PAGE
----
Journaling is an exercise for the mind and it has several proven benefits, but it can also seem difficult to do. This is primarily due to the overwhelming feeling of having to journal – it shouldn’t be like that. Instead, it should be something you look forward to doing every day. It should be a task that inspires you for the day ahead and/or relieves you of the day you have just had.
Also, there’s no precise form to journaling – you should structure it how you want and to your own lifestyle. Perhaps you want to start the day off with it or maybe end the day with it or even both! How you organize your journal can vary too. The most important thing about journaling is to actually journal and be consistent if you’re going to do it. The methods of journaling that we’ll cover in this article will allow you to do all of these things.
Use A Word Processor Or Notepad Application
Let’s start simple. One of the easiest ways to start journaling now is with something you already have and we all have a word processor or notepad application.
Your local options
To specify, I’m referring to the local applications on your computer and not web apps . When you think “word processor,” I can almost guarantee that Microsoft Word comes to mind, but there are several alternatives which are simpler and even free. Some free alternatives include LibreOffice (which we’ve also reviewed individually), OpenOffice, FreeOffice and Kingsoft Office Suite Free. To read more about them, take a look at the article 9 Of The Best Free & Low-Cost Alternatives To Microsoft Office.
Notepad applications are also an excellent way to journal. Although very simplistic, when staring at a blank screen with no other distractions, you already feel compelled to write. You can use the default program that came with your system or check out any of the notepad alternatives we’ve written about.
For either of these, the idea would be that you use one file per day (or week or month). But be sure to keep them organized in some fashion. For more info on organization, see - Creating Order From Chaos- 9 Great Ideas For Managing Your Computer Files. For an added benefit, sync your journal entries with a program like Dropbox or SugarSync so you can access and edit them from anywhere, even if you don’t have your computer with you.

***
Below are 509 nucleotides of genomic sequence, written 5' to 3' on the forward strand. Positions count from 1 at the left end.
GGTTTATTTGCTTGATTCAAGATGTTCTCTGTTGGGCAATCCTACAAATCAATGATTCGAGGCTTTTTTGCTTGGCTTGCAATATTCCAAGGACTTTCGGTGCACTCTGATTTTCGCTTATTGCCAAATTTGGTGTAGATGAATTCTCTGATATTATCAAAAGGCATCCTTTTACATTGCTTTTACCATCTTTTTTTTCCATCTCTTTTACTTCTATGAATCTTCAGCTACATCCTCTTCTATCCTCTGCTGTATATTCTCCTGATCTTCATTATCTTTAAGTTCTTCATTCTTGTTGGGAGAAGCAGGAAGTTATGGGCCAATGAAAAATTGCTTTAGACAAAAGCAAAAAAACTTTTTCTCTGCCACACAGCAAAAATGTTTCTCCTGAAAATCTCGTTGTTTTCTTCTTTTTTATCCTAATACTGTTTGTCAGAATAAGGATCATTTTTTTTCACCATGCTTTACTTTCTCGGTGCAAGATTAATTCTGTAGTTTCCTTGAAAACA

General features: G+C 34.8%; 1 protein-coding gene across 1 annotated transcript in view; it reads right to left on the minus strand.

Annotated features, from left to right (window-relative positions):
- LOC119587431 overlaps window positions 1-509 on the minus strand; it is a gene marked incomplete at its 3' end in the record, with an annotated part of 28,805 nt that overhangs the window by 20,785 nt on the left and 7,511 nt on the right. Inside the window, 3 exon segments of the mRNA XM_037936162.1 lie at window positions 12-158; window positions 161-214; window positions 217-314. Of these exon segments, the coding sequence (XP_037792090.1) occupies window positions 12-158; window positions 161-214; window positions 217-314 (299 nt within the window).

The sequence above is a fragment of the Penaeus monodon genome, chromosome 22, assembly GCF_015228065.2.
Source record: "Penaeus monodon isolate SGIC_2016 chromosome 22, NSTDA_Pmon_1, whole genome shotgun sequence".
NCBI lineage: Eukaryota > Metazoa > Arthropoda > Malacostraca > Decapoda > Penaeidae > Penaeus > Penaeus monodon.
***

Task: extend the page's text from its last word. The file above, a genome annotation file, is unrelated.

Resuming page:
Your options online
There are a lot of web apps for journaling (we’ll explore those more in a bit), but this is specifically concerning online office suites. We know most of them already: Google Docs, Microsoft Web Apps, Zoho Office, etc. The purpose that these would have over your local options would be that it’s all online, so you can journal anywhere. Also, it’s about what works for you – if the web, specifically a certain service like Google Docs, is the primary place where you do most of your work, then that should be where you journal too. This is because you want to make it as easy to do it as possible.
Just before the “online office suites” section started it was mentioned that a workaround for accessing your local files was to use a cloud synchronization program. Google Docs and Microsoft Web Apps both have local programs that provide a similar effect: Google Drive and SkyDrive.
Organize Your Journal Entries With A Note App
The problem with word processors and notepad applications is that your journal entries (files) aren’t organized in the sense that the said program provides easy access to them via its interface. Instead, you have to navigate away from your “journal page” to look in a folder for previous entries that you’ve logged. This is where note applications, like Evernote or OneNote, come in handy. Both come in local applications, although Evernote is also known very well for its cloud-syncing and mobile capabilities. You should know, however, that OneNote also syncs to the cloud through SkyDrive and has both a web and mobile apps as well.
However, Evernote and OneNote aren’t the only ones in this category. So if you’re looking at all your options look at the alternatives, specifically Evernote’s. Also, if you’re interested in a visual note app for your journaling, Springpad is an excellent option.
Set Up A Private Blog
When we think “blogging,” we often think of something public, where the world can see everything about us – at least everything that we tell it about us. But blogs can also be made private. Often at times you can set it up with a password that any visitors must enter to be able to access what you’ve posted. But if you don’t want to share anything with anyone, that is fine too. In fact, that’s why it makes such a great method for journaling.
The blogging platforms which I feel are the best for this are WordPress, Tumblr, Posterous, Blogger and Livescribe. If you already have a blog or website using one of these platforms, then just create another private blog on that same platform so you can have it all in one place.
Create A Private Twitter Account
Usually, I wouldn’t recommend using social networking to journal. For those of you who’ve read other articles which cover any realm of social media might find the following phrase familiar: